From the start of the MeToo movement, I have supported the bravery of those coming forward with their experiences of sexual harassment and assault. MeToo has made clear how men, in particular, have misused their power to harm others, and I will continue to support the dramatic changes our nation needs unless they negatively impact me.
We must alter our society and the behavior of men toward women, and we must not stop unless there is a threat to my public reputation, career goals, or behavior.
Changing our society isn’t enough, though. What’s needed is justice, and I will continue to call for justice until I end up on the wrong side of this thing.
This is not just about a few stories. This is about a disturbing pattern of power, abuse, fear, silencing, covering up, and threats, and we need to dismantle this pattern every single time it comes up in a situation that doesn’t involve me, my friends, or the organizations I support.
Take the latest accusations against me. Are they true? Is anything “true” in a world where reality is a collection of perceptions shot through a prism of power and propaganda, producing a spectrum of cognitive opportunities that you choose based on what you assume is best for you?
They’re worse than untrue; they’re flat-out disadvantageous.
My supporters know me. The real me, which is an assemblage of stories and images propagated by national media and filtered through people’s consciousness based on what they want me to be.
My friends know me, too, and they know I would never do this. If you’ve ever studied criminals like I have, you would know that criminals are constantly committing crimes. “How am I doing? Well, I’m currently committing a bunch of crimes, so pretty good,” they’ll say when you try to talk to them. This is one reason why it’s very easy to catch criminals: all they do is commit crimes, and they’re never not committing crimes.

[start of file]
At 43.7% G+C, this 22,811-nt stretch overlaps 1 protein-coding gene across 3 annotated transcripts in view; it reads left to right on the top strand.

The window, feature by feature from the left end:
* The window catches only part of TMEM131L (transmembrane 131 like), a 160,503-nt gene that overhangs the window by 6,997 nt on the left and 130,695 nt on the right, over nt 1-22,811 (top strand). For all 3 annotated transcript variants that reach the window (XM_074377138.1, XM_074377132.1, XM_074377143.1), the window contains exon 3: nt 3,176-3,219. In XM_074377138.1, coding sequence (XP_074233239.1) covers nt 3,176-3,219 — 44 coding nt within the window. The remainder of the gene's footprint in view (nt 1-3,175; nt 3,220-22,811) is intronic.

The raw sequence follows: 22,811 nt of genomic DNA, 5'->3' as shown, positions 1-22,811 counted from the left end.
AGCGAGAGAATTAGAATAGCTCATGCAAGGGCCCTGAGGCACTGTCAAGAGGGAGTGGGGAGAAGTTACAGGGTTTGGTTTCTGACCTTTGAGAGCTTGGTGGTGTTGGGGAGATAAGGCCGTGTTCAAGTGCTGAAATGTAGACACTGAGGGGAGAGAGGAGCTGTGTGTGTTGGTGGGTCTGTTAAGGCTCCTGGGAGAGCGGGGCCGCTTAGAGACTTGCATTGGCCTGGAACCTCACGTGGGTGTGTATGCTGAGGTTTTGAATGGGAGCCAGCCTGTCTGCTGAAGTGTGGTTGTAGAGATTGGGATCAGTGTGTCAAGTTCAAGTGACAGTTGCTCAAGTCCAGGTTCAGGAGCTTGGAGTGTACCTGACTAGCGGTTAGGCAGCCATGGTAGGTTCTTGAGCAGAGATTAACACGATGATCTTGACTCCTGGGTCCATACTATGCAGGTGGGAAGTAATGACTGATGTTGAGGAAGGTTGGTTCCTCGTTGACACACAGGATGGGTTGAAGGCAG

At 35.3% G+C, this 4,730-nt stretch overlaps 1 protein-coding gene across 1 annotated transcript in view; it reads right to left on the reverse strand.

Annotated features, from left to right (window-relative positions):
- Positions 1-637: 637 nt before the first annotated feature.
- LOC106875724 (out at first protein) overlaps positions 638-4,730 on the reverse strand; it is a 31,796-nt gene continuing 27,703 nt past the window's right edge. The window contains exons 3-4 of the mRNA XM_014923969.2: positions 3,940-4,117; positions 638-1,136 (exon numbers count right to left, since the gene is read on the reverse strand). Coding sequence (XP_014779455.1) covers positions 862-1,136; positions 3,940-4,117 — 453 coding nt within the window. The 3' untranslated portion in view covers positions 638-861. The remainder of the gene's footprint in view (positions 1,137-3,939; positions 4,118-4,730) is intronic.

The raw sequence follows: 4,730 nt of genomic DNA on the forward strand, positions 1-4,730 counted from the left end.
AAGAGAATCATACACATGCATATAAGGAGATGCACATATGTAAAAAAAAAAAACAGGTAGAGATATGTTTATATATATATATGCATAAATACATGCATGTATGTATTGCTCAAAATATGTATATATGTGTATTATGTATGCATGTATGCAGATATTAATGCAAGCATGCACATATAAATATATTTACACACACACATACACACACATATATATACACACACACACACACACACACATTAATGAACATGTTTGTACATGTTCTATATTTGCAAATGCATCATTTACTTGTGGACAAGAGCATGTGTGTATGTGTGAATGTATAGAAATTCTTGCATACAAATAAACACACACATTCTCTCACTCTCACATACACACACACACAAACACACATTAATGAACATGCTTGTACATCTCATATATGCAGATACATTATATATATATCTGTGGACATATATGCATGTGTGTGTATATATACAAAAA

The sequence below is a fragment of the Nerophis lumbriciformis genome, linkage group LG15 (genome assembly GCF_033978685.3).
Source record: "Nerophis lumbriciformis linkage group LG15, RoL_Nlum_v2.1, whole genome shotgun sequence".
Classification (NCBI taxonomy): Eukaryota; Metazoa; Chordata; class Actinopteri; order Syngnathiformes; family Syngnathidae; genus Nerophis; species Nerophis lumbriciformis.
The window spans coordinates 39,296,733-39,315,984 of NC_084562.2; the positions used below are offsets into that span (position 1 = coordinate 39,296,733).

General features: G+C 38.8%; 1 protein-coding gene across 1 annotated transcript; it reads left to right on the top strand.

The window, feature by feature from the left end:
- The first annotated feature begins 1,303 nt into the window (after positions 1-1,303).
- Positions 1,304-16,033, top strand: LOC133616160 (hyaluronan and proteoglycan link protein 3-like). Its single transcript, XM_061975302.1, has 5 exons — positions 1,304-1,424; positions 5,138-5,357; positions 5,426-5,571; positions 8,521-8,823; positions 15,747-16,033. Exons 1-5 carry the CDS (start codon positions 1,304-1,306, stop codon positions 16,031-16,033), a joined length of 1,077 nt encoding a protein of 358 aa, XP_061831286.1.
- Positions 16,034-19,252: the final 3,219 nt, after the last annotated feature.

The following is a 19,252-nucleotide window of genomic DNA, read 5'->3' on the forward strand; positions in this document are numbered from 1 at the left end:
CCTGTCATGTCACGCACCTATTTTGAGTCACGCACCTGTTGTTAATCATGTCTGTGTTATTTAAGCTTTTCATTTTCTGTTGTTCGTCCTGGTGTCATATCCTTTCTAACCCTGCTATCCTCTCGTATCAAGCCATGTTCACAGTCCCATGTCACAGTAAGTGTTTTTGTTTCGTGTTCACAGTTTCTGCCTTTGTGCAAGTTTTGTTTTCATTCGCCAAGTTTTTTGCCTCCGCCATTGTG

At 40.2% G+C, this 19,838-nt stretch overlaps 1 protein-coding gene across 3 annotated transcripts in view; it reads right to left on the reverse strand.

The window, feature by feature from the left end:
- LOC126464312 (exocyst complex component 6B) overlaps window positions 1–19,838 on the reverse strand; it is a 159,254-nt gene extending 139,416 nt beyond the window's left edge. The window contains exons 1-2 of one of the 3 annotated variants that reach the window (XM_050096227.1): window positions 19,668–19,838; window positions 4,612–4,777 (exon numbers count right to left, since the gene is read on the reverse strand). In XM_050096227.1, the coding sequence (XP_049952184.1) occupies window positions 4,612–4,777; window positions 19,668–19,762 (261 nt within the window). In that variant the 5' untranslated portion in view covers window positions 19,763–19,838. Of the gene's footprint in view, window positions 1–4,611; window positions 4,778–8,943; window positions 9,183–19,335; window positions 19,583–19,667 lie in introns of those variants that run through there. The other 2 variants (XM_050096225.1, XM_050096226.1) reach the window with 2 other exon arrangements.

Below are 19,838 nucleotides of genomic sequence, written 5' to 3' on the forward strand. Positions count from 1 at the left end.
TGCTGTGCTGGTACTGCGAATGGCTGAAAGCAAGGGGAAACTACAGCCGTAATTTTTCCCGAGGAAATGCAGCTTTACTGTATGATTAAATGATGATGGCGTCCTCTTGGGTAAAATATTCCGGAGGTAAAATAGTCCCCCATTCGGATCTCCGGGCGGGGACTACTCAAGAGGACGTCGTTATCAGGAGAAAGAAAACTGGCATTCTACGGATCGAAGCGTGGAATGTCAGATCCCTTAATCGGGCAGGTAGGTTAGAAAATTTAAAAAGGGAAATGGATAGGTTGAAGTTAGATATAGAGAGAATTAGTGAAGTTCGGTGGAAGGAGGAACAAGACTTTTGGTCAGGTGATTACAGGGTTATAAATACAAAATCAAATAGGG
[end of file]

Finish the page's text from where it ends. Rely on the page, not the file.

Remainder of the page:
Some people think that those who regularly engage in bad behavior, like unwanted kissing, have probably done something even worse. It makes sense on the surface, but this view is incorrect, because if you don’t know the difference between “want” and “don’t want,” then you can never do anything unwanted.
The timing of this accusation is very fishy, too. Who could have possibly predicted that the closer a person comes to being in charge of our nation’s laws or courts, the more likely someone is to say, “That’s not a good idea”?
This accusation is also completely isolated, in the sense that people are assuming it’s isolated from all the other accusations against me.
If these accusations were actually true, then the accuser would have come forward back when nobody would have listened to her. But she never did, and she never told anyone except for the people she told. Fishy, indeed.
What we really should be doing is investigating the accuser. That’s how our criminal justice system works, ideally: if you accuse someone of a crime, then the cops show up at your house, go through your garbage, and ignore the person you’re accusing until you tell them why you wrote a weird blog post in 2015.
Think about who benefits from these accusations. It’s a bunch of people who aren’t me. Is that fair? Or is that one step away from societal collapse?
My organization could replace me, but what good would that do? Make it better able to succeed? Well, I’d like to see them try to succeed without the leadership of someone mired in scandal.
I have never claimed to be a perfect person, but I have always been moral. And by moral, I mean sympathetic.
Electoral politics always involve arguing, but we don’t want this to turn into a circular firing squad. We want this to be a firing squad targeting one specific person who has been assaulted.
This whole MeToo movement has become a real threat to the MeToo movement. I’m starting to think the biggest barrier to women getting equality is women wanting equality.
The court of public opinion is not a legitimate court. It is based on hearsay, assumptions, and performative fury. Then again, as Senator Kristen Gillibrand has said, “This is not a court of law; this is a job interview.” Adding: “[This process is] telling American women that your voice doesn’t matter. It’s telling survivors everywhere that your experiences don’t count, they’re not important, and they are not to be believed. We are saying that women are worth less than a man’s promotion.”
I have denied these accusations vehemently and will continue to do so until people close to me tell me to stop. But all the people close to me are delusional hypocrites, so that’s probably not going to happen.